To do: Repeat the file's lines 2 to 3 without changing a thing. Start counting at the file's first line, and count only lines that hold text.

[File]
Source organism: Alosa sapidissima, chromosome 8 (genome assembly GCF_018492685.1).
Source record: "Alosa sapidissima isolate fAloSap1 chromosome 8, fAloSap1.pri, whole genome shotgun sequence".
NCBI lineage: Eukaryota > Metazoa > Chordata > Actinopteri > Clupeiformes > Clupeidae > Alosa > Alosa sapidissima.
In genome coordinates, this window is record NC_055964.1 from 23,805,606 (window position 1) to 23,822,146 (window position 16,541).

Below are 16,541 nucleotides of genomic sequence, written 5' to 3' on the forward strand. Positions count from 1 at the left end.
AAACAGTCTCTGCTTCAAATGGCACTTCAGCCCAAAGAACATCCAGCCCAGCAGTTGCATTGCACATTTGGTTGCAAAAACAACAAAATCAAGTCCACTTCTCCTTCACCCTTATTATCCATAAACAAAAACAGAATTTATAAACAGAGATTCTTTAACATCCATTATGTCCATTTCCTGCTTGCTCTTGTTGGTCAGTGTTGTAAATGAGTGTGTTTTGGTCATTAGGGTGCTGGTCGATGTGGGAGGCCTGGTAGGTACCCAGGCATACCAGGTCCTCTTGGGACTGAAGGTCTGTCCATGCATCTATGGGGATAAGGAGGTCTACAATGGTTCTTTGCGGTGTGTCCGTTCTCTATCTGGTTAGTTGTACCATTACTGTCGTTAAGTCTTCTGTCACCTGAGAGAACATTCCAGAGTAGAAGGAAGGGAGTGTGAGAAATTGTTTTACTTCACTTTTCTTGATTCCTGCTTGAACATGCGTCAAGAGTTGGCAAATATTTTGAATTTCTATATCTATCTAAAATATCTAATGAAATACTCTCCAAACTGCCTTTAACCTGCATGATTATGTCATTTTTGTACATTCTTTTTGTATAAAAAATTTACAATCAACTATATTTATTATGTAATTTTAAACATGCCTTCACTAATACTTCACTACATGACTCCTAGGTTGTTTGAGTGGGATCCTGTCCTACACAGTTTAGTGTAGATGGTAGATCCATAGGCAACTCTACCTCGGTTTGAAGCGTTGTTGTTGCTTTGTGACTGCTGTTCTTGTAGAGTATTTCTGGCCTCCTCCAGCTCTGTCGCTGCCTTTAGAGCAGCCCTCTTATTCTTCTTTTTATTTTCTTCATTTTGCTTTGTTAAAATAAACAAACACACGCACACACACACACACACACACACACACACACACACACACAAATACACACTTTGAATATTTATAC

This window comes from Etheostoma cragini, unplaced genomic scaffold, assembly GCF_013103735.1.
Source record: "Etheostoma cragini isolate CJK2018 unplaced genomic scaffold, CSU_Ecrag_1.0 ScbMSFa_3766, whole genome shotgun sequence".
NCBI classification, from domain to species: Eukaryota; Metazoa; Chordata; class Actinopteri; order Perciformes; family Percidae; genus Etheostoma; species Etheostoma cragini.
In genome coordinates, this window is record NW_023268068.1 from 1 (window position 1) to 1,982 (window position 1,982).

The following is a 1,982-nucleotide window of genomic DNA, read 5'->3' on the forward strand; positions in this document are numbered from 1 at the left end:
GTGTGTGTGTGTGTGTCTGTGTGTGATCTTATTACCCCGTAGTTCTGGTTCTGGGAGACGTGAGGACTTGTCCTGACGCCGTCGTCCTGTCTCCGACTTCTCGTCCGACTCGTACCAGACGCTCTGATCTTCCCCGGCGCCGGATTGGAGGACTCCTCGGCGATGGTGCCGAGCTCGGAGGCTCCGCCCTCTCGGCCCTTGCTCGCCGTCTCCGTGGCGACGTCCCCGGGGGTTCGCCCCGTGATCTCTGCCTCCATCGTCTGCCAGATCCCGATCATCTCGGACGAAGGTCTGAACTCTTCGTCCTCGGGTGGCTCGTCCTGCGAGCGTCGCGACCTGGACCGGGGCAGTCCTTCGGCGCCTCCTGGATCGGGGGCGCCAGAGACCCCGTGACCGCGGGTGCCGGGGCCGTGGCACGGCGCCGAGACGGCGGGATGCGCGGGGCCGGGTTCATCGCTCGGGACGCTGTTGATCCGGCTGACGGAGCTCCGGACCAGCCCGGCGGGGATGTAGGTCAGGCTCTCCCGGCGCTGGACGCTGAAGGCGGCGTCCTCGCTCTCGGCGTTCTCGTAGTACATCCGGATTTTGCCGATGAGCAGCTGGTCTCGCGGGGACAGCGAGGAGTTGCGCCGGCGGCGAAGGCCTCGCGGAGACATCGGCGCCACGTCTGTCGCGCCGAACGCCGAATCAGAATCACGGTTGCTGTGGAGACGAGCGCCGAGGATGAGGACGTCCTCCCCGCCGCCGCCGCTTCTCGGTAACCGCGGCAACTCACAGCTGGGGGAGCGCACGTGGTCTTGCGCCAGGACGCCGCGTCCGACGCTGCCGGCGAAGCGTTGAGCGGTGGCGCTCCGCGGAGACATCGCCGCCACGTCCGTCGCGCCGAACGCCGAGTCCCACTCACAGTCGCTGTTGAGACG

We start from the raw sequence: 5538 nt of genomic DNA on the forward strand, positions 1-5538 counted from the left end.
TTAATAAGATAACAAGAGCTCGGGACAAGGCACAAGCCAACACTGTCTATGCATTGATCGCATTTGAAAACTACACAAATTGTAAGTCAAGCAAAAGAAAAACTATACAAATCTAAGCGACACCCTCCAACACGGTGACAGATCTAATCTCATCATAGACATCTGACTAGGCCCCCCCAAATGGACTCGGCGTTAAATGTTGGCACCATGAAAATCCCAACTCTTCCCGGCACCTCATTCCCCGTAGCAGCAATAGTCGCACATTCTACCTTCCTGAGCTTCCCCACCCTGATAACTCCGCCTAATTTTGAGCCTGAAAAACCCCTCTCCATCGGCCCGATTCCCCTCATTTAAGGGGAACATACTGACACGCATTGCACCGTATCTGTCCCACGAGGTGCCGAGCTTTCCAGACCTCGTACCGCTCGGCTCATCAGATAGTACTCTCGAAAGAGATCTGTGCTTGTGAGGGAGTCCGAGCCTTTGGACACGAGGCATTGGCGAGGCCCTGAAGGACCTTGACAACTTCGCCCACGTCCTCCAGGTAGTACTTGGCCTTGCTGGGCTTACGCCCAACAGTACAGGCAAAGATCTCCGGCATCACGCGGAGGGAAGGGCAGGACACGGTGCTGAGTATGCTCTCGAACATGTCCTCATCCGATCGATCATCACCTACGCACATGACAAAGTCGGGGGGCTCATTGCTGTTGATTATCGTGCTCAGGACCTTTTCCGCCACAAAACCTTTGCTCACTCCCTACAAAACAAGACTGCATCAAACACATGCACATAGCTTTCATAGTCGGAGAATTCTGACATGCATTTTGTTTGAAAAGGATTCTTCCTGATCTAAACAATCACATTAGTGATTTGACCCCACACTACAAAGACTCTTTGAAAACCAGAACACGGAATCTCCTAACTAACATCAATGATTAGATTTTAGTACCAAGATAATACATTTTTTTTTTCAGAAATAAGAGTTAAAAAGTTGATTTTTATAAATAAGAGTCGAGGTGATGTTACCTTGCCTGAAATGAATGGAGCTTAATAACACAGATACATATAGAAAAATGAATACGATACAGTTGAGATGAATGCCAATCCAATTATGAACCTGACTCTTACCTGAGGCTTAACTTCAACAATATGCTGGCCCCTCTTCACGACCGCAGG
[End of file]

Source record: "Alosa sapidissima isolate fAloSap1 chromosome 8, fAloSap1.pri, whole genome shotgun sequence".
NCBI lineage: Eukaryota > Metazoa > Chordata > Actinopteri > Clupeiformes > Clupeidae > Alosa > Alosa sapidissima.